- Compliance: employees must know the company’s legal and organizational guidelines in order to comply with internal dynamics;
- Clarification: the company must offer clear and precise information to employees about their work and the expectations they have to fulfill;
- Culture: this is a broad category that includes internal practices, both formal and informal, that must be communicated to the new employee to help them get in touch with the company culture;
- Connection: is the end point and refers to the interpersonal relationships and information networks that new employees must be able to create within the company with their colleagues and managers.
Let’s look at the five ways to implement an onboarding process and make new employees feel part of the organization:
- Before joining: prepare an employee-focused welcome program and send the hiring documents (contract, parking passes, manuals, etc.) electronically to allow the new resource to fill them out in advance and sign them easily using state-of-the-art tools, such as Digital Signature. It is also good to add a personalized welcome message;
- Welcome to board: on the first day of work, the HR team should provide the new employee with the most important information (e.g., company policy and contact information) and the tools needed to perform his or her job (e.g., laptop and company cell phone). Making a new employee feel comfortable will help them to immediately fit in with the work group and be more productive. At this stage, it is also important to involve others such as, for example, the department head or colleagues with whom the new resource will work. In addition, it can be very useful to prepare an Onboarding Kit containing essential items that reinforce the corporate identity and helps the employee in their new job (e.g., branded file folder, notepad, desk planner, pen and water bottle);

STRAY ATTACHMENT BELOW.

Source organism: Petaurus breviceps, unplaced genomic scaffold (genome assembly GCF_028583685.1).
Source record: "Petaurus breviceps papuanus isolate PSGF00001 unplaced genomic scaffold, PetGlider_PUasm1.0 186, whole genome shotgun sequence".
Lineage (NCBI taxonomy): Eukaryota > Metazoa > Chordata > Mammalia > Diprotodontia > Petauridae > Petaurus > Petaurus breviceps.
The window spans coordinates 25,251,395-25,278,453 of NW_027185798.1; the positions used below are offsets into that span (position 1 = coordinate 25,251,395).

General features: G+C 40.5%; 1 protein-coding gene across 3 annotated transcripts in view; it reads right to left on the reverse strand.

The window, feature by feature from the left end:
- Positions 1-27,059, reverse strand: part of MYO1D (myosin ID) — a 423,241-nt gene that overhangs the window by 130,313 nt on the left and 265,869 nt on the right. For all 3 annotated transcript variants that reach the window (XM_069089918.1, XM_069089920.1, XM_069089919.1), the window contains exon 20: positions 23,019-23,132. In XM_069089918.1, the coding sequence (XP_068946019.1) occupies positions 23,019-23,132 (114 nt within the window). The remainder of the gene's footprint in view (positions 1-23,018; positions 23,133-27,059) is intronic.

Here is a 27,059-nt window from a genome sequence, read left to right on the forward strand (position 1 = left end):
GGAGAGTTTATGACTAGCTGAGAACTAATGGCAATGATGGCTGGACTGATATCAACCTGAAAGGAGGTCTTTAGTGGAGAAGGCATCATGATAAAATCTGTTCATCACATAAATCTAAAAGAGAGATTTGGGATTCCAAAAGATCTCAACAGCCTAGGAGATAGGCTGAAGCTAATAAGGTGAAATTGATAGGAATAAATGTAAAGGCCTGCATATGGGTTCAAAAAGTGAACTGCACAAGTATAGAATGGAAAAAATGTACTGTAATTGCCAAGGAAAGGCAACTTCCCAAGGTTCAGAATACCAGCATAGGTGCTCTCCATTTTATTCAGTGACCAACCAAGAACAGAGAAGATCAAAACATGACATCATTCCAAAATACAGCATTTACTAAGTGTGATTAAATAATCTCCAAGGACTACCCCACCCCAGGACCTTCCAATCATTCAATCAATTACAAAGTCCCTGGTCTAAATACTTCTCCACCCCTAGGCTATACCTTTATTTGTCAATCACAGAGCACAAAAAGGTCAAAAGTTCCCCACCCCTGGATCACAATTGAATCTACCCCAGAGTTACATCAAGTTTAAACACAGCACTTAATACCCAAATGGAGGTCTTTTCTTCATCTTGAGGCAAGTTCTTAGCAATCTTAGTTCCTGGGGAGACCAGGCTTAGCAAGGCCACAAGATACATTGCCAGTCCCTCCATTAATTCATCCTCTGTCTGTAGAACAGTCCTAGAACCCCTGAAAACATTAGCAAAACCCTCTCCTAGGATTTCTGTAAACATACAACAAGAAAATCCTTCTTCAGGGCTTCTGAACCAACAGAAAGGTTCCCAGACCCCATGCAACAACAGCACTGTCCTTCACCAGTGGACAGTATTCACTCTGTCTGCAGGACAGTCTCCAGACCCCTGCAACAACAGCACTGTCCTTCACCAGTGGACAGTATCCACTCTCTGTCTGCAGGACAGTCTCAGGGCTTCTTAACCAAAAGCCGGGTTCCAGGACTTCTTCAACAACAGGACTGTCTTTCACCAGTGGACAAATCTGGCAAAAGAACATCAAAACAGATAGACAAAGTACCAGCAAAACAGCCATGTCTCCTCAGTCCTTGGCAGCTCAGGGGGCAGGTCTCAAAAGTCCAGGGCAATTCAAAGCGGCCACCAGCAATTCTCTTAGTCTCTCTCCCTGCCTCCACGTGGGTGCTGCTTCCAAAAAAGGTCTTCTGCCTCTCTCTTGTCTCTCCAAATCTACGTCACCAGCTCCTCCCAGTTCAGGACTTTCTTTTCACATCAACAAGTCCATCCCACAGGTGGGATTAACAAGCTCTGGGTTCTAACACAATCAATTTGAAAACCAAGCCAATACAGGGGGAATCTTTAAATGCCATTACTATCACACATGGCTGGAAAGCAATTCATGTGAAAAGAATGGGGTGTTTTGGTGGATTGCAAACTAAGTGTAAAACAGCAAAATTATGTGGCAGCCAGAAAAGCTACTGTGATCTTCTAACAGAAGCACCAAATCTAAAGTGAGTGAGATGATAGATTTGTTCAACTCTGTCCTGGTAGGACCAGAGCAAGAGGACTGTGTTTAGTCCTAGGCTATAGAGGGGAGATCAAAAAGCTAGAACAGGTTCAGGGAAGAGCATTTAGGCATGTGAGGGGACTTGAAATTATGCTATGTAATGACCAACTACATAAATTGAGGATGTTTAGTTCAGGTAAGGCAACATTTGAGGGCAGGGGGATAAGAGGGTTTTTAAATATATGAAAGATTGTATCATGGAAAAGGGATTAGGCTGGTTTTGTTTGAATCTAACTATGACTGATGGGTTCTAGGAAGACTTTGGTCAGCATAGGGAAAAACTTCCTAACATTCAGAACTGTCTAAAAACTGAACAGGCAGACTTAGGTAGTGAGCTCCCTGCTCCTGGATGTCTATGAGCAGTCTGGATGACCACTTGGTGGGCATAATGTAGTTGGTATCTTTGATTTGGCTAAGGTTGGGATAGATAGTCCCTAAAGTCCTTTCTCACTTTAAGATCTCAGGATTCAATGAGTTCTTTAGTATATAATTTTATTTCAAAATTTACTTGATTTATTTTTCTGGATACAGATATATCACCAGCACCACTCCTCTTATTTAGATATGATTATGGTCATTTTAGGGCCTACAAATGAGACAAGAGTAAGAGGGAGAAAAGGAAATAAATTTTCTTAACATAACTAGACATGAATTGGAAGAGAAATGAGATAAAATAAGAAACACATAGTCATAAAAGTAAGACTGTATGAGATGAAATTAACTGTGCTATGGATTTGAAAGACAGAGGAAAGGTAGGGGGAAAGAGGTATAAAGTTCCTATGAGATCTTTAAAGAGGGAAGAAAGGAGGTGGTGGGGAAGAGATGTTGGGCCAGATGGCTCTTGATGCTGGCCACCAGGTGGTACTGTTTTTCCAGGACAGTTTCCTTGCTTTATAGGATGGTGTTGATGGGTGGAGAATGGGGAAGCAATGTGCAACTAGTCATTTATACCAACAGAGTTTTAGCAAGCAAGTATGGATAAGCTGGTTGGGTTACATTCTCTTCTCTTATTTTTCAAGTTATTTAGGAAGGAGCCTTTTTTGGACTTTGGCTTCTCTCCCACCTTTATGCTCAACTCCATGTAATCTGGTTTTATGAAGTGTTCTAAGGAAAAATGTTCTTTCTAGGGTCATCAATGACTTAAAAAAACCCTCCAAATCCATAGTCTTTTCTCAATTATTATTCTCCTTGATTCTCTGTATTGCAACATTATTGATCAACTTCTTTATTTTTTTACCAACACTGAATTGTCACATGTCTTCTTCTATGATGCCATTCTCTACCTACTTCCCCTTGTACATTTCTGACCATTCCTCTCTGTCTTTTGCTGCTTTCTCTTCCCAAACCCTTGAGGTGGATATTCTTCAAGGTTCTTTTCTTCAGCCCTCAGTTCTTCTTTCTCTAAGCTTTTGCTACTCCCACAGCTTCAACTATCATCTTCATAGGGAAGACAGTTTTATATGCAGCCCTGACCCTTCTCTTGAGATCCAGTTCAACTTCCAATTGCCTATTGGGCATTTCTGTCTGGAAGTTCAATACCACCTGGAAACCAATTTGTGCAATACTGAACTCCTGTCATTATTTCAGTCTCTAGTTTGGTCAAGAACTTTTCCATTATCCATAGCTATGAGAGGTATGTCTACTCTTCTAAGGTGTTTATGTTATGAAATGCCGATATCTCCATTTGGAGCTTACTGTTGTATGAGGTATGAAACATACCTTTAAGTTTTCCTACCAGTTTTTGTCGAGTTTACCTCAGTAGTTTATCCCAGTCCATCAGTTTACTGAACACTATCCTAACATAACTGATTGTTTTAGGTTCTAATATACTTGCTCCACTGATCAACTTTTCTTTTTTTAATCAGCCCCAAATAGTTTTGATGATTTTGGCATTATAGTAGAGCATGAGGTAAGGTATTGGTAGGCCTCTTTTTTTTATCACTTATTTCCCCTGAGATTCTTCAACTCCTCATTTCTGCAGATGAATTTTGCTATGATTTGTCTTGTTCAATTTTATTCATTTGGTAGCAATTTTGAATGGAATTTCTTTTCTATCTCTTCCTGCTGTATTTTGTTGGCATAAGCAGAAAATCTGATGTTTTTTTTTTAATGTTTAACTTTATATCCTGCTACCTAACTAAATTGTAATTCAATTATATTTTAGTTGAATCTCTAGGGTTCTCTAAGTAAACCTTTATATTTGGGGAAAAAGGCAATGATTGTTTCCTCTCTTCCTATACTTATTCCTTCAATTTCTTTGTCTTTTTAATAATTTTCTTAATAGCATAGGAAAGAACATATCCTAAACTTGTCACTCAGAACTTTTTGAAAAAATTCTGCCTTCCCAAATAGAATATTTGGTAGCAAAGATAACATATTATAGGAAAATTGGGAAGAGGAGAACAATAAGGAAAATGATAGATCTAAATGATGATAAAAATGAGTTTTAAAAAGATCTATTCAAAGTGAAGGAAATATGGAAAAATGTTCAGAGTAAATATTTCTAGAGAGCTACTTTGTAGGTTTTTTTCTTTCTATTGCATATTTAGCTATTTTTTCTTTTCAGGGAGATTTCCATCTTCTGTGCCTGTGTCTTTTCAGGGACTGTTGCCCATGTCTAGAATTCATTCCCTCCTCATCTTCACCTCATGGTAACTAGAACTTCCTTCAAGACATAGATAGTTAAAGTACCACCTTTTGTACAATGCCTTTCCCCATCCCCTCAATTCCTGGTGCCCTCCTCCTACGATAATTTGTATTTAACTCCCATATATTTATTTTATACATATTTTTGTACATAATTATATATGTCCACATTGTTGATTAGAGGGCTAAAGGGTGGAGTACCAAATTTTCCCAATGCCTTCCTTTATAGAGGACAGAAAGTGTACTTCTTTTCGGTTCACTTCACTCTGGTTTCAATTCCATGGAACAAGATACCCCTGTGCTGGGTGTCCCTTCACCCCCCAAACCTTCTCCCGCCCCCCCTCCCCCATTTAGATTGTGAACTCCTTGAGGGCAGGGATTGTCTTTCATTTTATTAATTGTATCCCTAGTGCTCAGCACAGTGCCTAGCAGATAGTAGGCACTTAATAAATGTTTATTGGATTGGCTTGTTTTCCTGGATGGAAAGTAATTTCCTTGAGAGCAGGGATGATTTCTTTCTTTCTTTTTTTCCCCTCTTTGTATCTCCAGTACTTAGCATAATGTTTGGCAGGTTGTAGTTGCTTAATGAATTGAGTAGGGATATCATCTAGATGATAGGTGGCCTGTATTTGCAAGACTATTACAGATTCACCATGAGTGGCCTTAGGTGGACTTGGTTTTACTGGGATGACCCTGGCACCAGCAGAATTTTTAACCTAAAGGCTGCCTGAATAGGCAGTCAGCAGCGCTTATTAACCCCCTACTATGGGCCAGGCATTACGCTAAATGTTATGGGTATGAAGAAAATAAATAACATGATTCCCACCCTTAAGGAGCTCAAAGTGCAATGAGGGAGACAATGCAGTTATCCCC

- Getting to know the company: schedule a tour of the facility to enable the new employee to get to know the various areas and help him or her find their way around independently. Getting to know the company also means sharing with the new resource all the information related to the daily routine, such as coffee breaks and welfare services;
- The importance of mentoring: one of the key figures in the corporate onboarding process is that of the mentor, who must be a point of reference for the newly hired. Mentoring, which does not have to end in the first few weeks but should last until the end of the first year, involves an experienced person (Senior) working alongside a less experienced person (Junior) to guide him or her along the learning path. The aim is to fostering the professional and personal growth of the newly hired employee;
- Training and evaluation: proper training allows the new employee to learn the main skills, achieve goals, and meet expectations related to their job without feeling pressure. Of course, it is important to measure the results of the onboarding process to assess the effectiveness of the actions put in place. It is ideal to provide feedback on a weekly basis during the first 30 days. Thereafter, and until the end of the new resource’s induction process, feedback can become monthly.